Steelworkers vote for historic strike over planned Tata job cuts

Steelworkers have voted to strike in protest at planned job losses at Tata.

Unite said around 1,500 of its members based in Port Talbot and Llanwern in South Wales backed industrial action “decisively”.

The union is fighting Tata’s plans to shut down blast furnaces and replace them with more environmentally friendly electric arc furnaces.

Unite said it will be the first time in more than 40 years that Port Talbot steelworkers go on strike.

Unite said Tata has other choices after the union secured a commitment from Labour that it will invest £3 billion in UK steel, compared with the £500 million pledged by the current Government.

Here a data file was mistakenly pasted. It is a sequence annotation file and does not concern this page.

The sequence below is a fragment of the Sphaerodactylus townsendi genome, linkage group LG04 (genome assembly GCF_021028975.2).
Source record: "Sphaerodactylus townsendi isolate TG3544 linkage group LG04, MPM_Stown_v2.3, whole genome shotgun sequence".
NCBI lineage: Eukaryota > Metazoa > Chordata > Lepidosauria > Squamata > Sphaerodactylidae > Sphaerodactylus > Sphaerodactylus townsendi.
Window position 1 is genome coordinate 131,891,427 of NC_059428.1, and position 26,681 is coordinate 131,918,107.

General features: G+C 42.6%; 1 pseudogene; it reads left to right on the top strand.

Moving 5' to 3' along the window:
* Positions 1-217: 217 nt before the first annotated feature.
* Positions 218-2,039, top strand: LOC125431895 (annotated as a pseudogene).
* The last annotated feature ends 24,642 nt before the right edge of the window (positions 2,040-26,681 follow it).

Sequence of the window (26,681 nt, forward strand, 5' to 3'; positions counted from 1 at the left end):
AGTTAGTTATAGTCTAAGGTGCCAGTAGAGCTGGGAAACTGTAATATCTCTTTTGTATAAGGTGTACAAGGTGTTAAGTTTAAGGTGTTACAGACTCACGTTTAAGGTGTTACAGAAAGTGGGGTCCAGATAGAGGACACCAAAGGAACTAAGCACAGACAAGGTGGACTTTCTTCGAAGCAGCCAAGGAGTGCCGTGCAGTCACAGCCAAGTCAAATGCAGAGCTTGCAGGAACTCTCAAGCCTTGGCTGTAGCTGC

Unite general secretary Sharon Graham said: “This is an historic vote. Not since the 1980s have steel workers voted to strike in this way.

“This yes vote has happened despite Tata’s threats that if workers took strike action, enhanced redundancy packages would be withdrawn.

“Unite will be at the forefront of the fight to save steelmaking in Wales. We will support steel by all and every means.

“Other EU countries are transitioning their steel industries while retaining and growing their capacity because they know steel has a bright future – a 10-fold increase in demand is predicted in the coming years.

“In the UK, Tata’s plans and those of the Government reflect the short-term thinking of a clapped-out disinterested government marking time to a general election.

“In contrast Labour have done the right thing and committed £3 billion to UK steel following intense discussions with Unite.

“The average age of a Unite Port Talbot worker is 36. Workers and the communities of Port Talbot and Llanwern are looking to the years ahead.